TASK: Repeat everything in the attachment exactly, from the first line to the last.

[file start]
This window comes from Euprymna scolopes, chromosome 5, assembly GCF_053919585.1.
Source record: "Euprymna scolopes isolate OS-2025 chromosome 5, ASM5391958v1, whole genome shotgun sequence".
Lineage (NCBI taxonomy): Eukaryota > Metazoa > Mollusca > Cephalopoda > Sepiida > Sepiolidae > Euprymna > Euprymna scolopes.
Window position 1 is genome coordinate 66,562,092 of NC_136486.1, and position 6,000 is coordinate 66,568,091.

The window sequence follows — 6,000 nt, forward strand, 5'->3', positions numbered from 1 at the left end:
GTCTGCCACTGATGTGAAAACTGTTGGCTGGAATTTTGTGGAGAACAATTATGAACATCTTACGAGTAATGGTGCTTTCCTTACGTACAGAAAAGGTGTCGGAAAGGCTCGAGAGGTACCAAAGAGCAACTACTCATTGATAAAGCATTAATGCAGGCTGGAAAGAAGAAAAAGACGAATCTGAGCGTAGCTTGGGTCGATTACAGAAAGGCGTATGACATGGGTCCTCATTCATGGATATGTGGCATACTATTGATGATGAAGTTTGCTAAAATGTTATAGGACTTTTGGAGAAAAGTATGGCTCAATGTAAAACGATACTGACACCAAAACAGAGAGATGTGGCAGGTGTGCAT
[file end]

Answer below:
This window comes from Euprymna scolopes, chromosome 5, assembly GCF_053919585.1.
Source record: "Euprymna scolopes isolate OS-2025 chromosome 5, ASM5391958v1, whole genome shotgun sequence".
Lineage (NCBI taxonomy): Eukaryota > Metazoa > Mollusca > Cephalopoda > Sepiida > Sepiolidae > Euprymna > Euprymna scolopes.
Window position 1 is genome coordinate 66,562,092 of NC_136486.1, and position 6,000 is coordinate 66,568,091.

The window sequence follows — 6,000 nt, forward strand, 5'->3', positions numbered from 1 at the left end:
GTCTGCCACTGATGTGAAAACTGTTGGCTGGAATTTTGTGGAGAACAATTATGAACATCTTACGAGTAATGGTGCTTTCCTTACGTACAGAAAAGGTGTCGGAAAGGCTCGAGAGGTACCAAAGAGCAACTACTCATTGATAAAGCATTAATGCAGGCTGGAAAGAAGAAAAAGACGAATCTGAGCGTAGCTTGGGTCGATTACAGAAAGGCGTATGACATGGGTCCTCATTCATGGATATGTGGCATACTATTGATGATGAAGTTTGCTAAAATGTTATAGGACTTTTGGAGAAAAGTATGGCTCAATGTAAAACGATACTGACACCAAAACAGAGAGATGTGGCAGGTGTGCAT